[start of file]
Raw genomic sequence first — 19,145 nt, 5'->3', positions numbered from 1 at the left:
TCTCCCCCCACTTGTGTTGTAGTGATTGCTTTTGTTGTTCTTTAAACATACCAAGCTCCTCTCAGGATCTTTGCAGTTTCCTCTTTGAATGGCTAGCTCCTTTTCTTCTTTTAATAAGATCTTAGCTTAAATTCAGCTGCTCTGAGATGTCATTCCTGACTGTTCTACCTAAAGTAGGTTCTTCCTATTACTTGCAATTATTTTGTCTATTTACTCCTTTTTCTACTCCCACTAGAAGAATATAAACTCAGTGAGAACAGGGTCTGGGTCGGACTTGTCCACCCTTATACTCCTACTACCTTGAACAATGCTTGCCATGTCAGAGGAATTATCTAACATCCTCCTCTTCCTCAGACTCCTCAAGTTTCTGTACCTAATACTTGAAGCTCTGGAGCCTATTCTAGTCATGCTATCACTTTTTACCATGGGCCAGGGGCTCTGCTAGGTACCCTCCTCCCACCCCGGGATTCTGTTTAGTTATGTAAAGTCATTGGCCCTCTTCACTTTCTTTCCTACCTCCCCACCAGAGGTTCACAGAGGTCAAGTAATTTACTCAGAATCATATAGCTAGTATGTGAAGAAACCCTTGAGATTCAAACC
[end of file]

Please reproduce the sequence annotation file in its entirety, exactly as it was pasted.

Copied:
Raw genomic sequence first — 19,145 nt, 5'->3', positions numbered from 1 at the left:
TCTCCCCCCACTTGTGTTGTAGTGATTGCTTTTGTTGTTCTTTAAACATACCAAGCTCCTCTCAGGATCTTTGCAGTTTCCTCTTTGAATGGCTAGCTCCTTTTCTTCTTTTAATAAGATCTTAGCTTAAATTCAGCTGCTCTGAGATGTCATTCCTGACTGTTCTACCTAAAGTAGGTTCTTCCTATTACTTGCAATTATTTTGTCTATTTACTCCTTTTTCTACTCCCACTAGAAGAATATAAACTCAGTGAGAACAGGGTCTGGGTCGGACTTGTCCACCCTTATACTCCTACTACCTTGAACAATGCTTGCCATGTCAGAGGAATTATCTAACATCCTCCTCTTCCTCAGACTCCTCAAGTTTCTGTACCTAATACTTGAAGCTCTGGAGCCTATTCTAGTCATGCTATCACTTTTTACCATGGGCCAGGGGCTCTGCTAGGTACCCTCCTCCCACCCCGGGATTCTGTTTAGTTATGTAAAGTCATTGGCCCTCTTCACTTTCTTTCCTACCTCCCCACCAGAGGTTCACAGAGGTCAAGTAATTTACTCAGAATCATATAGCTAGTATGTGAAGAAACCCTTGAGATTCAAACC